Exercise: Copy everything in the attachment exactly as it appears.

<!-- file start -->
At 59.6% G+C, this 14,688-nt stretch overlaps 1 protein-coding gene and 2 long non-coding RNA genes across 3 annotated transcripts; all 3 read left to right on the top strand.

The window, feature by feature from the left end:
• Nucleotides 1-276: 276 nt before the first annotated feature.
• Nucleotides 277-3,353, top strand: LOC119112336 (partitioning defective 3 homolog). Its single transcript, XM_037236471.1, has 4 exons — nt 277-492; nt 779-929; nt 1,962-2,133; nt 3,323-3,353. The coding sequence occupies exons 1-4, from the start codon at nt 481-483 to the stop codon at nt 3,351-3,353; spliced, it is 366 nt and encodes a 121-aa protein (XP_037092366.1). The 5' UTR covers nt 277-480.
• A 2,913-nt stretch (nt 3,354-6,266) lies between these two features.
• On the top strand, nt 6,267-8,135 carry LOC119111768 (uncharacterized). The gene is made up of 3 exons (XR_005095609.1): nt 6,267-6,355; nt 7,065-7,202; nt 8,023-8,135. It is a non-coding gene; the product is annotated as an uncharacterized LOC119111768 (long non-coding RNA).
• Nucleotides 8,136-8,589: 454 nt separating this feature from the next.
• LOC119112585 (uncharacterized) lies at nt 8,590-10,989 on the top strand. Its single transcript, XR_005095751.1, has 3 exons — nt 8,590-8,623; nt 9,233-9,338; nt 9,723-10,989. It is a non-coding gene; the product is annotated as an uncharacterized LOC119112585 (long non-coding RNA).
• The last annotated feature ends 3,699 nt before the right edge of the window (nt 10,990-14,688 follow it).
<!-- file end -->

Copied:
At 59.6% G+C, this 14,688-nt stretch overlaps 1 protein-coding gene and 2 long non-coding RNA genes across 3 annotated transcripts; all 3 read left to right on the top strand.

The window, feature by feature from the left end:
• Nucleotides 1-276: 276 nt before the first annotated feature.
• Nucleotides 277-3,353, top strand: LOC119112336 (partitioning defective 3 homolog). Its single transcript, XM_037236471.1, has 4 exons — nt 277-492; nt 779-929; nt 1,962-2,133; nt 3,323-3,353. The coding sequence occupies exons 1-4, from the start codon at nt 481-483 to the stop codon at nt 3,351-3,353; spliced, it is 366 nt and encodes a 121-aa protein (XP_037092366.1). The 5' UTR covers nt 277-480.
• A 2,913-nt stretch (nt 3,354-6,266) lies between these two features.
• On the top strand, nt 6,267-8,135 carry LOC119111768 (uncharacterized). The gene is made up of 3 exons (XR_005095609.1): nt 6,267-6,355; nt 7,065-7,202; nt 8,023-8,135. It is a non-coding gene; the product is annotated as an uncharacterized LOC119111768 (long non-coding RNA).
• Nucleotides 8,136-8,589: 454 nt separating this feature from the next.
• LOC119112585 (uncharacterized) lies at nt 8,590-10,989 on the top strand. Its single transcript, XR_005095751.1, has 3 exons — nt 8,590-8,623; nt 9,233-9,338; nt 9,723-10,989. It is a non-coding gene; the product is annotated as an uncharacterized LOC119112585 (long non-coding RNA).
• The last annotated feature ends 3,699 nt before the right edge of the window (nt 10,990-14,688 follow it).